So soon after the Tories announced plans to set up boot camps for young unemployed people, New Labour have shown their 'me too' attitude by planning to force long-term unemployed people onto workfare (BBC News: 'Work for dole' proposals leaked). This plan seems to have been inspired by an ill-founded allegation in February by David Freud - the government's welfare officer and also an investment banker (so much for Labour being the party of the working class :-P ) - that fewer than a third of incapacity benefits are legitimate claimants.
Such a move would be hideously reactionary at the best of times. But it beggars belief that the government has the cheek to announce it now, when unemployment is rising and more and more companies are announcing job losses due to the credit crunch and economic slowdown :-(
Workfare, in whatever guise, has not helped people into secure, well paid jobs. Indeed, the low wages associated with workfare schemes, from 'work for dole' to the YTS schemes of the 1980s, encourage companies to take on low-paid workfarers with next to no employment rights - rather than taking on more full paid staff with full employment rights. Funny way to improve the job market!
At the same time, there is a pernicious development which seems to be eroding the job prospects of substantial numbers of people. After sacking a 'too fat' firefighter (BBC News: Strike ballot over 'fat' fireman) rather than re-deploying him in another job within the Grampian fire service, their assistant fire chief officer said the service's policy required crew "to be able to perform all the potential requirements of a modern firefighter". Such an argument is used to oppose the military being covered by anti-discrimination legislation (see Red Disability's article on disability discrimination in the UK armed forces). As support staff in emergency services such as Police, Fire and Ambulance services are cut back due to cost-cutting, can we see more cases of the skills and abilities necessary for all remaining employees becoming more stringently enforced - with negative implications for substantial numbers of employees, eg employees with disabilities ?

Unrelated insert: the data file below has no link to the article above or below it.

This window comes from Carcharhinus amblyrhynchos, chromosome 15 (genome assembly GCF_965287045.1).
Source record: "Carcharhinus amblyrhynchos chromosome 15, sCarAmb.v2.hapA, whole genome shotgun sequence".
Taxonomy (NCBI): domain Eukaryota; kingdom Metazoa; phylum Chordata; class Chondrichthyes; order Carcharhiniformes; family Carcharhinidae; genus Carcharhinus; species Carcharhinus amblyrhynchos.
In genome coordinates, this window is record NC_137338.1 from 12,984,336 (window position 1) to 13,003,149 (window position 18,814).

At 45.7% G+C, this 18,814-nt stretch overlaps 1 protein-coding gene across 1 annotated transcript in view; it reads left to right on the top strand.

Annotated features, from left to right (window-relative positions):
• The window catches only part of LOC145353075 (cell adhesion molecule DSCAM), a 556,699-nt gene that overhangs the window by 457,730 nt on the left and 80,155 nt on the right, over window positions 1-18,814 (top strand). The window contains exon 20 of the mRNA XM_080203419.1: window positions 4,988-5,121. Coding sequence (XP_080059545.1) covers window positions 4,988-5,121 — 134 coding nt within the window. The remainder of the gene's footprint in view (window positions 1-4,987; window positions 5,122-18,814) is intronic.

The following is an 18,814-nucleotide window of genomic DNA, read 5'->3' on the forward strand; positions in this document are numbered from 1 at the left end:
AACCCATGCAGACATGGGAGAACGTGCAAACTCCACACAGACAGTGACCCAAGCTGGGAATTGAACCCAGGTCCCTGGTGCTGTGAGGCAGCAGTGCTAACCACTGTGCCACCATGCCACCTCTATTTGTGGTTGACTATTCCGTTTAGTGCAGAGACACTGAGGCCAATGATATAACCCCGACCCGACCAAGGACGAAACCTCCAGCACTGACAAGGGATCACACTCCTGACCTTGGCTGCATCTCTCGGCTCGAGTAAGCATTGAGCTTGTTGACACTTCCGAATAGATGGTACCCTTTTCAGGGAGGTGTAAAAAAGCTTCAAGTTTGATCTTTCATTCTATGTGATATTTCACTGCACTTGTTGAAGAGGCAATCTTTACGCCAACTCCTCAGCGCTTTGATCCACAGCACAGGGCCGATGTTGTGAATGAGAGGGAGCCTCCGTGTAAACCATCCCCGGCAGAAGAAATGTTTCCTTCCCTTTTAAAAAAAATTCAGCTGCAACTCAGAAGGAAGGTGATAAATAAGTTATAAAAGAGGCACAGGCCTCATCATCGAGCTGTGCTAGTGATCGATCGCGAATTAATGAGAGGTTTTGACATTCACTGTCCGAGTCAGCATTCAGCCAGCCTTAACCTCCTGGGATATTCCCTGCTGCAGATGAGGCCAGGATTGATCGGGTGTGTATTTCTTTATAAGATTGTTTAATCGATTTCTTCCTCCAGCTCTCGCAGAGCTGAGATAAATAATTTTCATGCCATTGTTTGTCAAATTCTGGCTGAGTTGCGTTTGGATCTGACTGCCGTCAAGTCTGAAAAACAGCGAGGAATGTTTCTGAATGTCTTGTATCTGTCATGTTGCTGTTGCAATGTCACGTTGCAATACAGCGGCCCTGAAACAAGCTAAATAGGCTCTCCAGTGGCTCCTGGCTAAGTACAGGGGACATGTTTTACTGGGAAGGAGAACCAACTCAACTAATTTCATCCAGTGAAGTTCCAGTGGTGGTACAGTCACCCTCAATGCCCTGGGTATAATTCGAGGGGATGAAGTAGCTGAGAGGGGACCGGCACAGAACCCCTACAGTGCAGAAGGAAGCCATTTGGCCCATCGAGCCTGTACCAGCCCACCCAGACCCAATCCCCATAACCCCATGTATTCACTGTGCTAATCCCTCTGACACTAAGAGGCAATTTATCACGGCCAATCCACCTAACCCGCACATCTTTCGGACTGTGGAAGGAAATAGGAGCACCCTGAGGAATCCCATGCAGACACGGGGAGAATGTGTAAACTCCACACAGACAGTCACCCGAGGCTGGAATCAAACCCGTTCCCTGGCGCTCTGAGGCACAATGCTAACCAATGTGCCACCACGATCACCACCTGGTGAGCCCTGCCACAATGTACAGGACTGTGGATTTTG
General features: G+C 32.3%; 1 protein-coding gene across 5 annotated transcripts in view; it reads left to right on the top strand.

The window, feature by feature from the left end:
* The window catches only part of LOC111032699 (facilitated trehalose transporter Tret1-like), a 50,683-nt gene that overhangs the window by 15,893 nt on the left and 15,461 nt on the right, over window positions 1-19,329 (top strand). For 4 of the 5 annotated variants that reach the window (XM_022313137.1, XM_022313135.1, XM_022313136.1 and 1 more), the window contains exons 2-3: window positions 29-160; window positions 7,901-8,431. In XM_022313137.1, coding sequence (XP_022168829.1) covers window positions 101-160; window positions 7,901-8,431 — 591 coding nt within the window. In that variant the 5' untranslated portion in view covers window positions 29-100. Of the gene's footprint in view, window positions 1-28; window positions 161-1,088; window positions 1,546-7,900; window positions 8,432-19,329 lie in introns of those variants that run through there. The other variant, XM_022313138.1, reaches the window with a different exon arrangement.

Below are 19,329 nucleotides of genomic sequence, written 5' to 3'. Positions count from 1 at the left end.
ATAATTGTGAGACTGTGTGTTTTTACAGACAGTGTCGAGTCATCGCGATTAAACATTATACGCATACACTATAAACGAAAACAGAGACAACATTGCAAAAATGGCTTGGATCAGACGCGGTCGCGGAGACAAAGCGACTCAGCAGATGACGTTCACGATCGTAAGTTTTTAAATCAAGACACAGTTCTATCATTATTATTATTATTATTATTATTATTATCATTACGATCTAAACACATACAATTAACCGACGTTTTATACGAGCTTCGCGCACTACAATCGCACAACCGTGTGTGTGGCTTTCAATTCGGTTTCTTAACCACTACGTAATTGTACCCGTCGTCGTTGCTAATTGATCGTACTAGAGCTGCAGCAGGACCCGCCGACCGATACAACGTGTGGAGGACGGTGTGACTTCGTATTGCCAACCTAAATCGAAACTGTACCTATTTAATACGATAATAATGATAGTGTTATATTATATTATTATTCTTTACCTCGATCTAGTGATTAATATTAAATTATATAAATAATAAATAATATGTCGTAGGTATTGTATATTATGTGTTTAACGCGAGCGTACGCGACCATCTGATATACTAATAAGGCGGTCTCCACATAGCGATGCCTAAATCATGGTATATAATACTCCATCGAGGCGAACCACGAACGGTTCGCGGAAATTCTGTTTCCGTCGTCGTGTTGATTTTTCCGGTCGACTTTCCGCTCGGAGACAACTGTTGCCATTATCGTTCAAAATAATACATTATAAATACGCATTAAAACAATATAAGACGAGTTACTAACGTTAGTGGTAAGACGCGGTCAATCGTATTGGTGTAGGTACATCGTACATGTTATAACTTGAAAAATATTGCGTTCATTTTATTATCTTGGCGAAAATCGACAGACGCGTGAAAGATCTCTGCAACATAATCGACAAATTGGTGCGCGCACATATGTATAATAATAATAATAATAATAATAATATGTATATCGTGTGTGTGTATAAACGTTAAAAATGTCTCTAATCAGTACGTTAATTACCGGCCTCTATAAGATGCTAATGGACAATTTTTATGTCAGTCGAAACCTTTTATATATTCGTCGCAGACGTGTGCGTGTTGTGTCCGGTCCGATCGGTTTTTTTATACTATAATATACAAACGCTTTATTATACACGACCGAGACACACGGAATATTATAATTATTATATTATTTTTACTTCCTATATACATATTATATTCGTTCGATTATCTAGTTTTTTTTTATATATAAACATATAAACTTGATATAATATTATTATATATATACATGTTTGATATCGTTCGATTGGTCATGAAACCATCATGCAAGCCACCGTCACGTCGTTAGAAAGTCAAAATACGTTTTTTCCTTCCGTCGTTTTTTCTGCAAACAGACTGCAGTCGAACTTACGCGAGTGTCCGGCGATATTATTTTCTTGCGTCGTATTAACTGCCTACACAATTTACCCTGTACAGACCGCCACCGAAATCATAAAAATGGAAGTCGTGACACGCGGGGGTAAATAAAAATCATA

If the government genuinely want to get more people into work, they should put a stop to cost-cutting which is forcing lay-offs of staff in the public sector. And take action to stop companies closing production facilities in the UK, in order to transfer the work abroad where wages are cheaper - for example, any factories, call centres etc which are closed should be nationalised, without compensation to their fat cat owners! But this government won't attack the fat cats who give New Labour lots of money, oh no, it's much easier for them to kick those of us who have already been cast aside by their friends in the capitalist Establishment :-(
So both the Tories and New Labour are united in attacking workers, including unemployed workers. That's because both are part of the capitalist Establishment, which is united in defending and enhancing the capitalist system by increasing the exploitation of workers, as far as they can.
Yet workers can also defend ourselves, if we unite. We have seen the power of united workers in the local government workers' strikes on Wednesday and Thursday (Socialist Worker: Strikers have power to win). Yet this is only the beginning. If enough workers across the economy take strike action, the strikes can go beyond economic demands and start raising political demands. Eventually this can lead to a revolutionary situation, as detailed in Rosa Luxemburg "The Mass Strike".
As Marx said in The Communist Manifesto: "Workers of the world unite. You have nothing to lose but your chains!"